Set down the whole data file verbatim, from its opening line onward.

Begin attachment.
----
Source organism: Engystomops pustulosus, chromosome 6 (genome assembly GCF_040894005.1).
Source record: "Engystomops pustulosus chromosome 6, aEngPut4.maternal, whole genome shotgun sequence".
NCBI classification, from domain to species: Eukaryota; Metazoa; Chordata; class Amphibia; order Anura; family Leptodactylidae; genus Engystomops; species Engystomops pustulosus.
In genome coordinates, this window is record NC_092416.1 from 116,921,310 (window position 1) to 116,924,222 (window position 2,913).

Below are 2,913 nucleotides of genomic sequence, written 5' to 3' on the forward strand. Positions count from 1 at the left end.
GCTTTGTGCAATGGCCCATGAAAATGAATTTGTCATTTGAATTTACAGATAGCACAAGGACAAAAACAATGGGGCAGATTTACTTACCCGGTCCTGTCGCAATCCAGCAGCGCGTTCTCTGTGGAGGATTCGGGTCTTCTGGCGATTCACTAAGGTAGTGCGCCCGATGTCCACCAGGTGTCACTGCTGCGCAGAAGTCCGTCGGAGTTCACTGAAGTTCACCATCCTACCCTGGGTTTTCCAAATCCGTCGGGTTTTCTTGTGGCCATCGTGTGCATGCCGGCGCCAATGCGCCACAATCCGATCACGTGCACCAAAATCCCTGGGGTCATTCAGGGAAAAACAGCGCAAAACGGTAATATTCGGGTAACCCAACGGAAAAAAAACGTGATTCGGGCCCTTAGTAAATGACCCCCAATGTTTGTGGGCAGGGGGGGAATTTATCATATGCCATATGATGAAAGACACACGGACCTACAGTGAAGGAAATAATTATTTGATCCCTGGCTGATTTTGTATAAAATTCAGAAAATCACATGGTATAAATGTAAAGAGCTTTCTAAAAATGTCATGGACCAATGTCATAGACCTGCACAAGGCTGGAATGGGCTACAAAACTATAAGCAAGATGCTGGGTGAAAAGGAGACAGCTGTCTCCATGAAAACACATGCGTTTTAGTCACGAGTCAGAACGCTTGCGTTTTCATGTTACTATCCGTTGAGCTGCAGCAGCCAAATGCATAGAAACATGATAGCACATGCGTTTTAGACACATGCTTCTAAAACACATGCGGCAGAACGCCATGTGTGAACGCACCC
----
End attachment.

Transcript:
Source organism: Engystomops pustulosus, chromosome 6 (genome assembly GCF_040894005.1).
Source record: "Engystomops pustulosus chromosome 6, aEngPut4.maternal, whole genome shotgun sequence".
NCBI classification, from domain to species: Eukaryota; Metazoa; Chordata; class Amphibia; order Anura; family Leptodactylidae; genus Engystomops; species Engystomops pustulosus.
In genome coordinates, this window is record NC_092416.1 from 116,921,310 (window position 1) to 116,924,222 (window position 2,913).

Below are 2,913 nucleotides of genomic sequence, written 5' to 3' on the forward strand. Positions count from 1 at the left end.
GCTTTGTGCAATGGCCCATGAAAATGAATTTGTCATTTGAATTTACAGATAGCACAAGGACAAAAACAATGGGGCAGATTTACTTACCCGGTCCTGTCGCAATCCAGCAGCGCGTTCTCTGTGGAGGATTCGGGTCTTCTGGCGATTCACTAAGGTAGTGCGCCCGATGTCCACCAGGTGTCACTGCTGCGCAGAAGTCCGTCGGAGTTCACTGAAGTTCACCATCCTACCCTGGGTTTTCCAAATCCGTCGGGTTTTCTTGTGGCCATCGTGTGCATGCCGGCGCCAATGCGCCACAATCCGATCACGTGCACCAAAATCCCTGGGGTCATTCAGGGAAAAACAGCGCAAAACGGTAATATTCGGGTAACCCAACGGAAAAAAAACGTGATTCGGGCCCTTAGTAAATGACCCCCAATGTTTGTGGGCAGGGGGGGAATTTATCATATGCCATATGATGAAAGACACACGGACCTACAGTGAAGGAAATAATTATTTGATCCCTGGCTGATTTTGTATAAAATTCAGAAAATCACATGGTATAAATGTAAAGAGCTTTCTAAAAATGTCATGGACCAATGTCATAGACCTGCACAAGGCTGGAATGGGCTACAAAACTATAAGCAAGATGCTGGGTGAAAAGGAGACAGCTGTCTCCATGAAAACACATGCGTTTTAGTCACGAGTCAGAACGCTTGCGTTTTCATGTTACTATCCGTTGAGCTGCAGCAGCCAAATGCATAGAAACATGATAGCACATGCGTTTTAGACACATGCTTCTAAAACACATGCGGCAGAACGCCATGTGTGAACGCACCC